István Kornél Vida and Balázs Venkovits investigate the functions of emigrant information literature in “Strange New Wor(l)ds: English Language Books for Hungarian New Immigrants; With Two Case Studies.” The first part of the study compares the booklets published by American companies that aimed to promote American ideologies and culture with the Hungarian-published booklets that were meant to encourage the building of Hungarian communities in the New World. In order to illustrate this opposition, the case studies review two books, one by Béla Green and one by Ignácz Róth, published in America and in Hungary, respectively. Vida’s and Venkovits’s analysis is followed by Elemér Bakó’s essay “Francis Rákóczi II and His Struggles for Hungarian Freedom and Independence as Reflected in The Boston News-Letter,” another example of an extensive review of primary sources.

In “’I am a Vi = = = = olerplayer’: Pound and Serly in the Early 1930s,” György Novák considers Ezra Pound’s relationship with Hungarian musicians, and even corrects a few frequently made errors in Pound’s biographies in connection with Serly. This comprehensive study is preceded by ”Loyalty and Estrangement: Joseph Pulitzer’s Hungarian Connections,” a biography of a self-made Hungarian man, who, according to András Csillag, loved, respected, and even advocated Hungarian (high) culture, but, paradoxically, did not display it in public, because he wanted to assimilate completely into the New World. Novák’s essay is followed by another article on the personal life of an author. “Mikszáth and Roosevelt” by Zsolt K. Virágos, the updated version of an essay originally published in 2012, aims to shed light on a mysterious meeting between Kálmán Mikszáth and Theodor Roosevelt—in the article simply denoted as “TR”—in Budapest, 1910. The essay deals with cultural and language barriers, as well as underlying political issues. Interestingly enough, it is structured similarly to a detective story, the aim of which is to find out who could have leaked the two participants’ very brief and unpleasant discussion of the Austro-Hungarian emperor.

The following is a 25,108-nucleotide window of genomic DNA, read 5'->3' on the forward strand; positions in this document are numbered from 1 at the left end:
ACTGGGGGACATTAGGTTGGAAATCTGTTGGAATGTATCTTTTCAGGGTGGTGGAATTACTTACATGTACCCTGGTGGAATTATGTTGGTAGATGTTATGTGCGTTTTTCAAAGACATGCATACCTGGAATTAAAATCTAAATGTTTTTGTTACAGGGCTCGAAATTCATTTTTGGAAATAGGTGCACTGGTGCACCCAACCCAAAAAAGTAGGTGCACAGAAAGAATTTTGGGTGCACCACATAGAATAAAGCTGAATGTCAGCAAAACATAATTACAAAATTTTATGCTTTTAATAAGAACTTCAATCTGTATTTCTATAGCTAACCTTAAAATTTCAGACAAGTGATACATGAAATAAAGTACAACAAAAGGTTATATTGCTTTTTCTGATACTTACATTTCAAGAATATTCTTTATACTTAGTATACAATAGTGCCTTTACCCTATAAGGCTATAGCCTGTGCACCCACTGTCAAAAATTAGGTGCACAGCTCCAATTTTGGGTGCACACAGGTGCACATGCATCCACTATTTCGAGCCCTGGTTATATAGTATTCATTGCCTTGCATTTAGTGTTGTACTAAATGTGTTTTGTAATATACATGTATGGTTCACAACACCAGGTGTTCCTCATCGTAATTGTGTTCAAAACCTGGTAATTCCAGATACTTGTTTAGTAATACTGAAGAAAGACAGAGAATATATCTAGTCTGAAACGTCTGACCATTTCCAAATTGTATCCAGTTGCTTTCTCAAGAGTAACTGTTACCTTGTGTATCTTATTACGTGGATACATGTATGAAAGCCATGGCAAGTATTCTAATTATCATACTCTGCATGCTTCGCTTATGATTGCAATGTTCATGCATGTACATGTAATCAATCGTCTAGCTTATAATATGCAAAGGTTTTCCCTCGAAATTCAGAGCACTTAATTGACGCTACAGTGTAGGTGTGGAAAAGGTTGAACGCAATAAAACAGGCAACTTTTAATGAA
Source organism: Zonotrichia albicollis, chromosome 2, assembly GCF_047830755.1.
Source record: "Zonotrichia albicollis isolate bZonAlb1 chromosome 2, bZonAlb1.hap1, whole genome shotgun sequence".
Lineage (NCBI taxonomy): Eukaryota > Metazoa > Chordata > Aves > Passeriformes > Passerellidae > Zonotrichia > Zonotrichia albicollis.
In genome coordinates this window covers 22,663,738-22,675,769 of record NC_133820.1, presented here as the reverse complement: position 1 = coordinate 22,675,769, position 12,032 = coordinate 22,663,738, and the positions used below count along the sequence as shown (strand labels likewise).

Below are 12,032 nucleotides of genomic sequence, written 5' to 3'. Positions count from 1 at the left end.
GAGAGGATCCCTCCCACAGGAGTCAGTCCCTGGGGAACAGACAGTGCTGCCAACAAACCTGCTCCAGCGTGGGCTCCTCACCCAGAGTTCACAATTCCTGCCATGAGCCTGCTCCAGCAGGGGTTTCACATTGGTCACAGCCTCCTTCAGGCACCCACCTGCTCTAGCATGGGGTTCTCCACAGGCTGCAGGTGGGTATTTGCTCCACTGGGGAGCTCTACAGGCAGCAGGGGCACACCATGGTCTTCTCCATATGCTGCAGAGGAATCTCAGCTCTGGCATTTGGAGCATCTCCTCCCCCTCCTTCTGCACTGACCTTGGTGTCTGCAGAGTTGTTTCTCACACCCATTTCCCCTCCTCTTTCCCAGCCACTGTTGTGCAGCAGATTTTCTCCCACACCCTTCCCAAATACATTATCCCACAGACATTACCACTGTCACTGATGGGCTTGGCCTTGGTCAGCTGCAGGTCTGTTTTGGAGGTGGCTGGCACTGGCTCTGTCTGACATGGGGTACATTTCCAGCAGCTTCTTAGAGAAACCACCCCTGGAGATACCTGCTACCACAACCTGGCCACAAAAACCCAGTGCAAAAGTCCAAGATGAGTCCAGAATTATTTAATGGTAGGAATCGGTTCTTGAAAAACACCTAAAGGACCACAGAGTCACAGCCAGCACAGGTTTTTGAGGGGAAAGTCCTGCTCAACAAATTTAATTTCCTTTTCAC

Erika Mikó’s, Andrew Ludanyi’s, Mario Fenyo’s and Kent Bales’s studies form a cluster of politics- and popular culture-related articles within the volume. “The Cacography of Capitalism: The Soundscape of New York City in Előd Juhász’s Amerikai változatok” by Mikó provides a short review of Juhász’s travel book from a political-historical point of view that considers musical, temporal as well as spatial aspects, and is primarily based on R. Murray Schafer’s 1969 book on soundscapes. In “The Fragmented Demographic Profile of Hungarian–American Society and Its Effects on Lobbying Efforts at Century’s Beginning,” Ludanyi briefly overviews the events leading up to the foundation of the Hungarian American Coalition, and attempts to explain why Hungarians should participate in American politics. Fenyo’s “The Good Name of Hungary–Enhanced by Béla Király” is a very subjective and personal biography that illustrates that even a man in exile must keep in mind to represent and depict his home state in a good light. Finally, “Assimilating Liliom: Carousel and the Making of Yet Another American” by Bales discusses the performance history and provides a comparative analysis of the Americanized and the original versions of Ferenc Molnár’s Liliom. In the process of adaptation, the play has been simplified, adapted to the different social structure and changed to the extent that in the end, Carousel became known as the innovative musical of Richard Rodgers and Oscar Hammerstein II that is hardly known by or popular among Hungarian theatre-goers.